Editor’s note: Wayne Wheeles has established a fantastic reputation as a pioneer in applying big data solutions to enterprise cyber security mission needs. -bg
Much like the Lufthansa heist of 1978, the recent Target data breach has captured the attention of the American people; focusing them on the incredible threat potential posed by cybercrime. It always seems to take some form of galvanizing event such as this to focus attention on the point of service (POS) technologies and associated risk. These moments do not last long so it is imperative that the “teachable moment” is not lost and that lessons are learned by all retailers big and small.
Some limited details are starting to emerge related to the Target data breach. As always these articles represent my opinions and research; I will attempt to tie some of the different threads that have emerged related to the data breach that occurred in late 2013.
In thread one, the victim organization recently performed and infrastructure refresh which moved to a two servers per store. These two Microsoft servers provided a platform for managing point of sales (registers/scanners) and inventory management connect to a central hub. Each night, software updates propagate from upstream data centers out to stores and down to each device in the store. This update cycle occurs at night so that there is no interruption of the business cycle during the day. There appear to be no “on-hand” IT personnel working at each store; these services are provided by a local external service provider.
In thread two, we are introduced to the potential culprit: Kaptoxa which is a purpose built form of malware for targeting POS systems. Kaptoxa is a form of malware classified as a memory scraper which retrieves magnetic strip data (credit card/debit card, track 1, track 2) while it is resident on a POS system (card reader) memory which based on my understanding is not encrypted until persist (write/save). The collected data is shared via a temporary NetBIOS share to another compromised machine which performs the exfiltration multiple times a day via FTP. To recap Kaptoxa: propagates, infects, collects, packages and finally transmits collected data. Newer variants of Kaptoxa are tailored to avoid detection by anti-virus software.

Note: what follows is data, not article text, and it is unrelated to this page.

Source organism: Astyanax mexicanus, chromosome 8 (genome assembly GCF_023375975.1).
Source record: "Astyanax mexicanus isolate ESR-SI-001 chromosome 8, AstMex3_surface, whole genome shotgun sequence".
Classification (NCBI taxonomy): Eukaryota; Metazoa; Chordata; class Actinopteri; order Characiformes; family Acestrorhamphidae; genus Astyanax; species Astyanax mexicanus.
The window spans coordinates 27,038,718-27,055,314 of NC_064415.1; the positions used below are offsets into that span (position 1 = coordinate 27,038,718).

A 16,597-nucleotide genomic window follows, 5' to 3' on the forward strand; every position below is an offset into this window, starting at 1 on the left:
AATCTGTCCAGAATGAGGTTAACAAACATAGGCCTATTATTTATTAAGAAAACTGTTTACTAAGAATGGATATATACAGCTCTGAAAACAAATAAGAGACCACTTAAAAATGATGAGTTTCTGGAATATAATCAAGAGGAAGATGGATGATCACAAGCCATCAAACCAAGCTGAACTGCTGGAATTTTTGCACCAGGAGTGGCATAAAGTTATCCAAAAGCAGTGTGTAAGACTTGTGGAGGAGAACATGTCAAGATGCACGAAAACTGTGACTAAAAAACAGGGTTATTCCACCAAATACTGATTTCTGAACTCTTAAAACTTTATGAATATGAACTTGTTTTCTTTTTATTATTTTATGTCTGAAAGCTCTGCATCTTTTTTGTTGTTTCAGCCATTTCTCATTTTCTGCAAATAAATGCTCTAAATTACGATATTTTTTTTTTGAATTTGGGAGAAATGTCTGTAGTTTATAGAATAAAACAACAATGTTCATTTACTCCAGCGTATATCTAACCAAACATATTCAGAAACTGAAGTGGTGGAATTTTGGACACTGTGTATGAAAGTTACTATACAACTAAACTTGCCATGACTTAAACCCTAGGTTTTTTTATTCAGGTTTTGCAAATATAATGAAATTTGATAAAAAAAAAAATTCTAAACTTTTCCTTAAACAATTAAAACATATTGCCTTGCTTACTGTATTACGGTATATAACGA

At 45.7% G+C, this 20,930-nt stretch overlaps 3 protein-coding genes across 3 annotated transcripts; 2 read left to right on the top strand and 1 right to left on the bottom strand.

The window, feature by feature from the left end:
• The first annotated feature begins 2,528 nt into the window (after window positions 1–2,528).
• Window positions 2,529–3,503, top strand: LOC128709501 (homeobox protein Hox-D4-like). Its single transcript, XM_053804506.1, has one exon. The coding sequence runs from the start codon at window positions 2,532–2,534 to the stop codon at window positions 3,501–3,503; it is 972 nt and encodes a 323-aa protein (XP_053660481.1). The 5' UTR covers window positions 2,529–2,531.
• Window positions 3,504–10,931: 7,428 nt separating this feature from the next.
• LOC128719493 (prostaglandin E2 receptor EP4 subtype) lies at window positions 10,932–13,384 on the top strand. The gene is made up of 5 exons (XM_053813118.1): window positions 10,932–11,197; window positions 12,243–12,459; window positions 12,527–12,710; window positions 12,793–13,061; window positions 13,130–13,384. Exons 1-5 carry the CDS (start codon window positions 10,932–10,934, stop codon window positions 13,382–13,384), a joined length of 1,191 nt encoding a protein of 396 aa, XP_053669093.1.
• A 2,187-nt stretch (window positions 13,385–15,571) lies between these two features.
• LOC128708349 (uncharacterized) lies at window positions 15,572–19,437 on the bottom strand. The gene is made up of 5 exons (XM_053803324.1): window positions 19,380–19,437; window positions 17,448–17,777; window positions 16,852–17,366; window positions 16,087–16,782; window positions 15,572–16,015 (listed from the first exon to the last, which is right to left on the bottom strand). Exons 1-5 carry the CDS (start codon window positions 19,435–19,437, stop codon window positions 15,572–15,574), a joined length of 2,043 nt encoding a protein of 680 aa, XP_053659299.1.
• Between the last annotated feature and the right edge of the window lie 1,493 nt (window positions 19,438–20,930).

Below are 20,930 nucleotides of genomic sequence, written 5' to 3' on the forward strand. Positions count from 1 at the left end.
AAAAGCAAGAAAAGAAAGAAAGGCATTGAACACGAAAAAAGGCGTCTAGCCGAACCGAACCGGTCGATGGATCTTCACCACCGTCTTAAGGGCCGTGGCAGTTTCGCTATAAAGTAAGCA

Bringing the threads together, there remains some mystery remaining regarding the deployment stage of the Kaptoxa Trojan into the victim network. This detail will be revealed in time as the investigation moves forward. The current speculation seems to focus on the potential of an infected update being deployed from the central hub outlined in thread one down to the POS systems in the stores. When cards were scanned at the stores, Kaptoxa captured both track 1 and track 2 data; which was stored, shared and then ex-filtrated. A total of over 10G of information was ex-filtrated over a two week period.
11/27 – Kaptoxa is in place on infected platforms; begins collection
12/2 – 12/16 Kaptoxa performs exfiltration using FTP
12/2 – 12/16 Attackers utilize Virtual Private Server (VPS) to download information
12/15 – Victim identifies malware on POS systems
12/18 – Investigation begins, Kaptoxa is identified
The breadth and planning and execution of this attack demonstrate an incredible degree of sophistication and choreography. As further details emerge, I will write additional articles that focus on lessons learned and potential proactive measures that organizations both large and small can implement to prevent these types of issues in the future.
Please note that my views are my own and not that of my employer or clients; I perform work as an analytic, modeling and services developer for Syntasa (www.syntasa.com) which is an awesome firm. Syntasa is the industry leader in the area of Decision Science as a Service; specializing in derivative data products, statistical models, streaming models, analytics and enabling platforms. Follow us on twitter at @SYNTASACO and me at @WayneWheeles